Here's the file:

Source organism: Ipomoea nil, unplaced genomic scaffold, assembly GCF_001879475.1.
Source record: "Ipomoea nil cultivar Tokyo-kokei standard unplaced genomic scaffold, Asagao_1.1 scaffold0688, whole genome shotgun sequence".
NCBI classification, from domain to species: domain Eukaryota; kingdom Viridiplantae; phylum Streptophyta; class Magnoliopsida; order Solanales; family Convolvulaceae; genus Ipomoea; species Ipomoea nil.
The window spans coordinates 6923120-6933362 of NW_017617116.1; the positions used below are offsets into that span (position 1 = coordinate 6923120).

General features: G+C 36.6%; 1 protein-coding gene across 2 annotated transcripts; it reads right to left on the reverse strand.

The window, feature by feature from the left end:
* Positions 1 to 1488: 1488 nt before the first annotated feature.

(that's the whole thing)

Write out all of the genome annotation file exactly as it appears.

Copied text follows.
Source organism: Ipomoea nil, unplaced genomic scaffold, assembly GCF_001879475.1.
Source record: "Ipomoea nil cultivar Tokyo-kokei standard unplaced genomic scaffold, Asagao_1.1 scaffold0688, whole genome shotgun sequence".
NCBI classification, from domain to species: domain Eukaryota; kingdom Viridiplantae; phylum Streptophyta; class Magnoliopsida; order Solanales; family Convolvulaceae; genus Ipomoea; species Ipomoea nil.
The window spans coordinates 6923120-6933362 of NW_017617116.1; the positions used below are offsets into that span (position 1 = coordinate 6923120).

General features: G+C 36.6%; 1 protein-coding gene across 2 annotated transcripts; it reads right to left on the reverse strand.

The window, feature by feature from the left end:
* Positions 1 to 1488: 1488 nt before the first annotated feature.